Crowdsourcing for Constitutional Interpretation

Well aware of the reservations of Aristophanes, Plato, Aristotle and Montesquieu to the participation of the people in the judiciary and the reflections of Hamilton and Madison on judicial review, this paper advocates the need of updating and contextualising their opinions in the era of the network society. The paper adopts a historical methodology and reviews several examples of popular participation in constitutional interpretation. It also employs experimental philosophy to work out the possibility of crowdsourcing including le pouvoir constituent dérivé, i.e. giving direct constitutional interpretation to the people.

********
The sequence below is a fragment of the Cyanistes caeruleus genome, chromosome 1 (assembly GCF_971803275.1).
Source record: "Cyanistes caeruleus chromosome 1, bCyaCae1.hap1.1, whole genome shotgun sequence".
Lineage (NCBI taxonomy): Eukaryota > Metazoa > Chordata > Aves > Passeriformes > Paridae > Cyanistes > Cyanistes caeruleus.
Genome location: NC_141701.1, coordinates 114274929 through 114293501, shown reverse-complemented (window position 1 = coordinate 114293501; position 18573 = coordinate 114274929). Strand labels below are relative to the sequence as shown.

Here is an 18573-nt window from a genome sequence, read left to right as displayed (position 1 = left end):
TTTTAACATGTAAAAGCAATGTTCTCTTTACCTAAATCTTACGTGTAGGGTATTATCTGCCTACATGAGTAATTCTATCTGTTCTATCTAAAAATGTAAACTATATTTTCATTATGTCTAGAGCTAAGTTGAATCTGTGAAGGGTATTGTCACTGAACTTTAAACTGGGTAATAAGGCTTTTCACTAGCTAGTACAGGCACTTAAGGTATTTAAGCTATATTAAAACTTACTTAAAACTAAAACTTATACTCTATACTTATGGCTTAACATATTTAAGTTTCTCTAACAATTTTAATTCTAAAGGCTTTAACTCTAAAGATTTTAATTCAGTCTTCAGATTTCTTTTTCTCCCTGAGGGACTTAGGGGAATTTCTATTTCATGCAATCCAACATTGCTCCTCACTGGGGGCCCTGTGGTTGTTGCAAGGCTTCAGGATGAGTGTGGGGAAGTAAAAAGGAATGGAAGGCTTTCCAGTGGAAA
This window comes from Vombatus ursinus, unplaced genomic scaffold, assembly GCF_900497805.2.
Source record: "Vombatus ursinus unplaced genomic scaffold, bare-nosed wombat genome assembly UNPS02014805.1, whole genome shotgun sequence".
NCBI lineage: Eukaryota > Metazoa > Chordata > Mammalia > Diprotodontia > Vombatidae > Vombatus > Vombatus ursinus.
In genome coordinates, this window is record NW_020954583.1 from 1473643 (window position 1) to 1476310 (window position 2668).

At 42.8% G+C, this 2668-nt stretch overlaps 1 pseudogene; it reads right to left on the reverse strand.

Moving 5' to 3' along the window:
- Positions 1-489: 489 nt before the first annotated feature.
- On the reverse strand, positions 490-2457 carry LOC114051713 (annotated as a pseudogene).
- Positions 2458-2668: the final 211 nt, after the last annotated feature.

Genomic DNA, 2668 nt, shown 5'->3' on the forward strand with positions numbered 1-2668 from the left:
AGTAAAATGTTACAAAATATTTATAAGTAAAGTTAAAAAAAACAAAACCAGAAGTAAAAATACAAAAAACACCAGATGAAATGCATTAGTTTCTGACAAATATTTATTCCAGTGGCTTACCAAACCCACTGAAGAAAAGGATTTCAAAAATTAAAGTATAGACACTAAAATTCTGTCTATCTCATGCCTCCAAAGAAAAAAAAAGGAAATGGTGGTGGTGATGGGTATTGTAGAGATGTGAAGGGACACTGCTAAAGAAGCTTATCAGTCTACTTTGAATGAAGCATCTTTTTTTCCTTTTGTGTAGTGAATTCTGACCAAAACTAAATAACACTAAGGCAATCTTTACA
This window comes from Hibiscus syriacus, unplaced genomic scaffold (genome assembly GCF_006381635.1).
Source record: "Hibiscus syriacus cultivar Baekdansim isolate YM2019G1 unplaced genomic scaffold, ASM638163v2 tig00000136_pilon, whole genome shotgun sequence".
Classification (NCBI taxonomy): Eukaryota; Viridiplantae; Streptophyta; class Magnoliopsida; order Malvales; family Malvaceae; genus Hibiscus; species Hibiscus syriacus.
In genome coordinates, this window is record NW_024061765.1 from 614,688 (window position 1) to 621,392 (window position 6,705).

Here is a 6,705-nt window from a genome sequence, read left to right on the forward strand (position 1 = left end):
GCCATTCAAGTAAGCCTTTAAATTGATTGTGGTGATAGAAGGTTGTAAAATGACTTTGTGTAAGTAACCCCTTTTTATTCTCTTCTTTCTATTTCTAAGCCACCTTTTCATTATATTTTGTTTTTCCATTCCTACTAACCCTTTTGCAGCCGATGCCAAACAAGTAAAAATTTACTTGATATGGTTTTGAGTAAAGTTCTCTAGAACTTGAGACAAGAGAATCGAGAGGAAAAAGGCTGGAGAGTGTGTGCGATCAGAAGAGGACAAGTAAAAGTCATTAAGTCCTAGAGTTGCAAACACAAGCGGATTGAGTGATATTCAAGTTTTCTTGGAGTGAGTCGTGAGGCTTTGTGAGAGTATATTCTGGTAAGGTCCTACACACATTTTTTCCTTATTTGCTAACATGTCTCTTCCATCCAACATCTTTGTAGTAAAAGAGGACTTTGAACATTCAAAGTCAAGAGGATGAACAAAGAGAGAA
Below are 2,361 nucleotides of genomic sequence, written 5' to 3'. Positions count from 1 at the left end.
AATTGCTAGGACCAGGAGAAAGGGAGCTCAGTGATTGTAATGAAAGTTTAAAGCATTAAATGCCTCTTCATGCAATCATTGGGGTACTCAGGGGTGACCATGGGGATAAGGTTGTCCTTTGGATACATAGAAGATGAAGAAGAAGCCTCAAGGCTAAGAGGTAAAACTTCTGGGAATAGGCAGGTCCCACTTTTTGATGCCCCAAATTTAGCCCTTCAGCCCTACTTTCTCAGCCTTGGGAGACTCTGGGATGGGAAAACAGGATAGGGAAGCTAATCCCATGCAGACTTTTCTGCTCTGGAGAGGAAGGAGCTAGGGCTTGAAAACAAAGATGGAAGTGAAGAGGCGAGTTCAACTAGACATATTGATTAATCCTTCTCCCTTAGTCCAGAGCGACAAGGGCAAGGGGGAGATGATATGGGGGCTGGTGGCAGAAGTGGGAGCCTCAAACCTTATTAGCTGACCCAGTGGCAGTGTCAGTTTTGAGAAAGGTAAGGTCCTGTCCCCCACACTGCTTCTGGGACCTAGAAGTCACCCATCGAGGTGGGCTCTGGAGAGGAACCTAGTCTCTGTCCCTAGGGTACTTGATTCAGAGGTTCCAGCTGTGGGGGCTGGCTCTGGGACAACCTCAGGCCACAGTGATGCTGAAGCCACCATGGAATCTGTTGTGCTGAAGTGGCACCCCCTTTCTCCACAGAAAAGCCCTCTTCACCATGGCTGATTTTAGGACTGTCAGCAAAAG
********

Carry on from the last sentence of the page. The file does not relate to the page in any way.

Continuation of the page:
The paper further addresses the opportunities and risks that this method poses in the present-day. In order to minimise the risks, the last part of the paper analyses the substantive, formal, technical and temporal limits of the practice of crowdsourcing constitutional interpretation.